The goal of this study is to document levels of connectivity among white-tailed ptarmigan populations. Our preliminary results, based on microsatellite loci, revealed that there is significant population genetic structure throughout the species’ range. The Colorado and Vancouver Island populations were the most isolated and there was limited connectivity among populations in Alaska, the Yukon, Washington, and Montana. There is little evidence for movement from Colorado northward or from Vancouver Island eastward, raising concerns for the long term viability of two subspecies. As these areas are most impacted by climate change, this lack of connectivity to the core part of the range may have implications for the species’ ability to track shifting habitats due to warming climates.



A Preble's meadow jumping mouse in a scientist's hand.

Preble’s Meadow Jumping Mouse Genetic Diversity and Population Connectivity - Principal Investigator - Sara Oyler McCance

The goal of this study is to assess the level of Preble’s Meadow Jumping Mouse exchange between proximate recovery populations and among drainages in the same recovery population, and use this information to direct management actions, aid recovery plan development, and evaluate conservation strategies outlined in the draft recovery plan. This research is in collaboration with the Colorado Natural Heritage Program.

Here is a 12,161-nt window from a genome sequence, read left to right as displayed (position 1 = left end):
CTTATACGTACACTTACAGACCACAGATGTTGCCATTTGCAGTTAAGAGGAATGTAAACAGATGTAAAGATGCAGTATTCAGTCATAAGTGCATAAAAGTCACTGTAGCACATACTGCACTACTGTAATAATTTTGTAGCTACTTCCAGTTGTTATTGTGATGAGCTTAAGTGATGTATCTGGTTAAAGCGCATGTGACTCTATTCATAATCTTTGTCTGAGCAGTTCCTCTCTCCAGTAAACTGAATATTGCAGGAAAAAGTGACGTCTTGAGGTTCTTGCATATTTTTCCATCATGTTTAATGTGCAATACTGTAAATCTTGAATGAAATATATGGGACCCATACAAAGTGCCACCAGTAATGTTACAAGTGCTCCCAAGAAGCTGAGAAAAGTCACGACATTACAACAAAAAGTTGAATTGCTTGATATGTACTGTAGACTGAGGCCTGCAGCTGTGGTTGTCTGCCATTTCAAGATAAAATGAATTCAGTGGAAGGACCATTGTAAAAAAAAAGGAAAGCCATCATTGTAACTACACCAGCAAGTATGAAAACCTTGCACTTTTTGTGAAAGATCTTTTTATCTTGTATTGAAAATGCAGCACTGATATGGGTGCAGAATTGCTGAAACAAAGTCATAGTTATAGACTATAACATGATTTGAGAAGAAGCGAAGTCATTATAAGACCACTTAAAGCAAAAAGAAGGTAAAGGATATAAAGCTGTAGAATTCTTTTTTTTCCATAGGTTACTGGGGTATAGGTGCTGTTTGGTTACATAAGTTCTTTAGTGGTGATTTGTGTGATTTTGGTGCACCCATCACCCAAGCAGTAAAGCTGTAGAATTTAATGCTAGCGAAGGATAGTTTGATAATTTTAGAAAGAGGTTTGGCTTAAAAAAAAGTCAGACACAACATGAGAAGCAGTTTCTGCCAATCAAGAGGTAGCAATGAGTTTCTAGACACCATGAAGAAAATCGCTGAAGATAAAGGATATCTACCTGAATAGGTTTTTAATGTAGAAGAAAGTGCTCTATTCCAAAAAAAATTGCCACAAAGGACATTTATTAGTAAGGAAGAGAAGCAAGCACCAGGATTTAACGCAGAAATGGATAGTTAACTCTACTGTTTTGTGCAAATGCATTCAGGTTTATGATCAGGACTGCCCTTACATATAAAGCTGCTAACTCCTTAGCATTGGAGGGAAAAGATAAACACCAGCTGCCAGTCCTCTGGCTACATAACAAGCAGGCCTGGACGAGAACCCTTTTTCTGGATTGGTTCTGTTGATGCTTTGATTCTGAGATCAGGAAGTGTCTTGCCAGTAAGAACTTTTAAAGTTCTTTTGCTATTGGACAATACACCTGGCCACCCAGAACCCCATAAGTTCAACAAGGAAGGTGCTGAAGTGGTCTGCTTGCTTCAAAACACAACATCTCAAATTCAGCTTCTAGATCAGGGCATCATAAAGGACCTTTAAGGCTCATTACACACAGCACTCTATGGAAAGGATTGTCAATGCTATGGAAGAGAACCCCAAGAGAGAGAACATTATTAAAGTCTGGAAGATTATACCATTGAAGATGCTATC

Gunnison Sage-Grouse

The Gunnison Sage-Grouse Centrocercus minimus was first recognized in 2000 as a species distinct from the closely related Greater Sage-Grouse C. urophasianus. It has now been listed as Endangered due to its small population size, a fact not apparent when it was treated as the same species as the Greater Sage-Grouse.

Using Genetic Information to Assess Implications of Gunnison Sage-grouse Translocations - Principal Investigator - Sara Oyler McCance

In an attempt to augment dwindling population sizes of Gunnison Sage-grouse in small, satellite populations, Colorado Parks and Wildlife began translocating birds captured in the Gunnison Basin to each of the western satellite populations beginning in 2005. The ultimate fate of translocated individuals remains unknown. We are using range-wide genetic samples collected before and after the translocations began to inform the effectiveness of translocations. Findings from this study will aid managers in identifying conservation approaches and allocating resources to the most promising conservation and management efforts for a species listed as Threatened under the Endangered Species Act. This research is in collaboration with Colorado Parks and Wildlife.





A genetic analysis illustration

Population Genetic Analysis of Black Swift - Principal Investigator - Sara Oyler McCance

The purpose of this study is to investigate population genetic structure of Northern Black Swift populations throughout portions of their range in the United States, important information used for conservation prioritization. In addition, this study will document the degree of connectivity among colonies and levels of diversity within them, as well as examining site fidelity of individual birds.